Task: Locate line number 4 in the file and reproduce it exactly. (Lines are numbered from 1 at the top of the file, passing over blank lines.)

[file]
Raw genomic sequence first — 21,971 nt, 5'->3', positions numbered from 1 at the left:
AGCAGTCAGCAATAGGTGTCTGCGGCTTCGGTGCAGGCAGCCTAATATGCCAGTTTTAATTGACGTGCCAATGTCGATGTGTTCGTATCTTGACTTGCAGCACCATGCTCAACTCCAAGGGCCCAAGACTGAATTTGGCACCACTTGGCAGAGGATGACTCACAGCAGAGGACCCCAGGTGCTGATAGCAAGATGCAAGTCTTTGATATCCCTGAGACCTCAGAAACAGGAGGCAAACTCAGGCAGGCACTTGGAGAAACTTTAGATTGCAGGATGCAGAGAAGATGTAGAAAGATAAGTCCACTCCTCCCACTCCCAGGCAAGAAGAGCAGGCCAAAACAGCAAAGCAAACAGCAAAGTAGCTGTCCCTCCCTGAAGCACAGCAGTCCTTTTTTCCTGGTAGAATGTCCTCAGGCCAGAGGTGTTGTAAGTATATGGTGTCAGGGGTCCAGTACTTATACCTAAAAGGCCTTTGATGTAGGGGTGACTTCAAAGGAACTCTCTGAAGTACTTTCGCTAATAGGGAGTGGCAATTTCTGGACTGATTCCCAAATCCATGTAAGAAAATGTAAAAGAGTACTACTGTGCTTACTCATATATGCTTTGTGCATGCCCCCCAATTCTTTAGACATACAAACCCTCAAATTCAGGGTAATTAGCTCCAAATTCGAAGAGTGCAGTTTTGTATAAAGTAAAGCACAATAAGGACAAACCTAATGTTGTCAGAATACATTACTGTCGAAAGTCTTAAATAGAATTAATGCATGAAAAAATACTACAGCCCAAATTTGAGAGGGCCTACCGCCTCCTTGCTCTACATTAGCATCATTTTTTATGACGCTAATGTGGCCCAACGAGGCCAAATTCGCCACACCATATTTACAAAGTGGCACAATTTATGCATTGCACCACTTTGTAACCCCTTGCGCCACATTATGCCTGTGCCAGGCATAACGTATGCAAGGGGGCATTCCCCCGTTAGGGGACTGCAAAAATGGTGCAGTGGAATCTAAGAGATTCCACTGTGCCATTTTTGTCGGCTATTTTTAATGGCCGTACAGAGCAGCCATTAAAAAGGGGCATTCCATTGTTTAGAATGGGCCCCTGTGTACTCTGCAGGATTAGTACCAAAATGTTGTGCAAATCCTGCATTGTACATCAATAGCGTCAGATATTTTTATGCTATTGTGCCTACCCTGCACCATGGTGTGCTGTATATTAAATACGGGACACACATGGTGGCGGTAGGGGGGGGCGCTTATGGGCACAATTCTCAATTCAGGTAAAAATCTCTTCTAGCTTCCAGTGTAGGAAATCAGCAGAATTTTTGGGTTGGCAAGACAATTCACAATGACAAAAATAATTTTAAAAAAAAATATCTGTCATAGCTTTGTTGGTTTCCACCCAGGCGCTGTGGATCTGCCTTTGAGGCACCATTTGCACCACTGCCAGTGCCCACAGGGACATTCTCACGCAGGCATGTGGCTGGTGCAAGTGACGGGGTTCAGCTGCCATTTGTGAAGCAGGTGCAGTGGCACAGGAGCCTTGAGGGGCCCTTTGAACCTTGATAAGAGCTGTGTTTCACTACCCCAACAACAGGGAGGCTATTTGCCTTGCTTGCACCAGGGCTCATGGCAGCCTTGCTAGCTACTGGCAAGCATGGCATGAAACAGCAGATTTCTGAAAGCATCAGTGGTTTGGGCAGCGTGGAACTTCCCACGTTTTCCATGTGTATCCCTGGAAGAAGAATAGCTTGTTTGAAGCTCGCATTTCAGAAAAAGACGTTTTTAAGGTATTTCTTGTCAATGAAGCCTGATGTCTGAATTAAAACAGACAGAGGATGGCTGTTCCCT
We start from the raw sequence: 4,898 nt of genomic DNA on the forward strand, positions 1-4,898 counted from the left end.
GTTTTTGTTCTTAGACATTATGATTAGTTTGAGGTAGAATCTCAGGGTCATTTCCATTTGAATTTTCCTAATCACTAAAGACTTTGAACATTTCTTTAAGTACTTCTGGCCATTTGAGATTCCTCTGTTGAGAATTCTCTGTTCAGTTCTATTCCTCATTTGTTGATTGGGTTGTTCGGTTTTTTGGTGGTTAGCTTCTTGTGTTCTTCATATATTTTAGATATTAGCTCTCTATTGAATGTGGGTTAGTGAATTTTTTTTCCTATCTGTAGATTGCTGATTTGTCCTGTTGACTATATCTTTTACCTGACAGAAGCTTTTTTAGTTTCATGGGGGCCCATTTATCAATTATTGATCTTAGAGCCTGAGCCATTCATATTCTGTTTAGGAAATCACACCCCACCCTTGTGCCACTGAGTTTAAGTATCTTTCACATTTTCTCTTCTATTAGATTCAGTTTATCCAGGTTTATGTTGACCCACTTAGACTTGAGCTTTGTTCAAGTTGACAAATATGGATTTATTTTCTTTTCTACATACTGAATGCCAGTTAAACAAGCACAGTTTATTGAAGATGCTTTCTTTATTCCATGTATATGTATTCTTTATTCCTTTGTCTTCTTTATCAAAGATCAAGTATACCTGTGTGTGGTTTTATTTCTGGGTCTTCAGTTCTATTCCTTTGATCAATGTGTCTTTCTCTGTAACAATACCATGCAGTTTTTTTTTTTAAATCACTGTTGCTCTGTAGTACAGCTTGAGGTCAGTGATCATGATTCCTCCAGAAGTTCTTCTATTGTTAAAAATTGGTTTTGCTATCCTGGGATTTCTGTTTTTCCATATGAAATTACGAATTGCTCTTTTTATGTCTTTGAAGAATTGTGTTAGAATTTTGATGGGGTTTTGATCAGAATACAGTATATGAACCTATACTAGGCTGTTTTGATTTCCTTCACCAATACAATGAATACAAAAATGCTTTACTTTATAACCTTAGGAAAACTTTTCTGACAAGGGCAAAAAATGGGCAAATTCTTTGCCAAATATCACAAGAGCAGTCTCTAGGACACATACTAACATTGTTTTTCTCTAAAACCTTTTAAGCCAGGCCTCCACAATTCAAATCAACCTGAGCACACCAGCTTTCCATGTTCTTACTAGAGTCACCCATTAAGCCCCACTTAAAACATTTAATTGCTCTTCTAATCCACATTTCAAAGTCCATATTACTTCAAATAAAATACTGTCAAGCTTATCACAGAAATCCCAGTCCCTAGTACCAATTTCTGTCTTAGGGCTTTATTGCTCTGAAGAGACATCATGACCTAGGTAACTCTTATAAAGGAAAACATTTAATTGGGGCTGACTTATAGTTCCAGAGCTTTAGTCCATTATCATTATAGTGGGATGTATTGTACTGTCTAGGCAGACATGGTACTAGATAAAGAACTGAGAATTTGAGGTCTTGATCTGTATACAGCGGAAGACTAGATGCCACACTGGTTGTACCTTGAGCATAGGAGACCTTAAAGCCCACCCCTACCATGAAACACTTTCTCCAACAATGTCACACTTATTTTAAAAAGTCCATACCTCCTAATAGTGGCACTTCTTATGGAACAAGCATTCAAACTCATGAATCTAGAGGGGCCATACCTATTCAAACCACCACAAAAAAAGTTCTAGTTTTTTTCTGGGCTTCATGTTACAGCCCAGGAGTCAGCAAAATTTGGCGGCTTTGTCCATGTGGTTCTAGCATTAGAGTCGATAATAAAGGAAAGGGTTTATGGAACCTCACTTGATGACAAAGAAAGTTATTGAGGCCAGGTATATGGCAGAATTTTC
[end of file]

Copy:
GTTTTTGTTCTTAGACATTATGATTAGTTTGAGGTAGAATCTCAGGGTCATTTCCATTTGAATTTTCCTAATCACTAAAGACTTTGAACATTTCTTTAAGTACTTCTGGCCATTTGAGATTCCTCTGTTGAGAATTCTCTGTTCAGTTCTATTCCTCATTTGTTGATTGGGTTGTTCGGTTTTTTGGTGGTTAGCTTCTTGTGTTCTTCATATATTTTAGATATTAGCTCTCTATTGAATGTGGGTTAGTGAATTTTTTTTCCTATCTGTAGATTGCTGATTTGTCCTGTTGACTATATCTTTTACCTGACAGAAGCTTTTTTAGTTTCATGGGGGCCCATTTATCAATTATTGATCTTAGAGCCTGAGCCATTCATATTCTGTTTAGGAAATCACACCCCACCCTTGTGCCACTGAGTTTAAGTATCTTTCACATTTTCTCTTCTATTAGATTCAGTTTATCCAGGTTTATGTTGACCCACTTAGACTTGAGCTTTGTTCAAGTTGACAAATATGGATTTATTTTCTTTTCTACATACTGAATGCCAGTTAAACAAGCACAGTTTATTGAAGATGCTTTCTTTATTCCATGTATATGTATTCTTTATTCCTTTGTCTTCTTTATCAAAGATCAAGTATACCTGTGTGTGGTTTTATTTCTGGGTCTTCAGTTCTATTCCTTTGATCAATGTGTCTTTCTCTGTAACAATACCATGCAGTTTTTTTTTTTAAATCACTGTTGCTCTGTAGTACAGCTTGAGGTCAGTGATCATGATTCCTCCAGAAGTTCTTCTATTGTTAAAAATTGGTTTTGCTATCCTGGGATTTCTGTTTTTCCATATGAAATTACGAATTGCTCTTTTTATGTCTTTGAAGAATTGTGTTAGAATTTTGATGGGGTTTTGATCAGAATACAGTATATGAACCTATACTAGGCTGTTTTGATTTCCTTCACCAATACAATGAATACAAAAATGCTTTACTTTATAACCTTAGGAAAACTTTTCTGACAAGGGCAAAAAATGGGCAAATTCTTTGCCAAATATCACAAGAGCAGTCTCTAGGACACATACTAACATTGTTTTTCTCTAAAACCTTTTAAGCCAGGCCTCCACAATTCAAATCAACCTGAGCACACCAGCTTTCCATGTTCTTACTAGAGTCACCCATTAAGCCCCACTTAAAACATTTAATTGCTCTTCTAATCCACATTTCAAAGTCCATATTACTTCAAATAAAATACTGTCAAGCTTATCACAGAAATCCCAGTCCCTAGTACCAATTTCTGTCTTAGGGCTTTATTGCTCTGAAGAGACATCATGACCTAGGTAACTCTTATAAAGGAAAACATTTAATTGGGGCTGACTTATAGTTCCAGAGCTTTAGTCCATTATCATTATAGTGGGATGTATTGTACTGTCTAGGCAGACATGGTACTAGATAAAGAACTGAGAATTTGAGGTCTTGATCTGTATACAGCGGAAGACTAGATGCCACACTGGTTGTACCTTGAGCATAGGAGACCTTAAAGCCCACCCCTACCATGAAACACTTTCTCCAACAATGTCACACTTATTTTAAAAAGTCCATACCTCCTAATAGTGGCACTTCTTATGGAACAAGCATTCAAACTCATGAATCTAGAGGGGCCATACCTATTCAAACCACCACAAAAAAAGTTCTAGTTTTTTTCTGGGCTTCATGTTACAGCCCAGGAGTCAGCAAAATTTGGCGGCTTTGTCCATGTGGTTCTAGCATTAGAGTCGATAATAAAGGAAAGGGTTTATGGAACCTCACTTGATGACAAAGAAAGTTATTGAGGCCAGGTATATGGCAGAATTTTC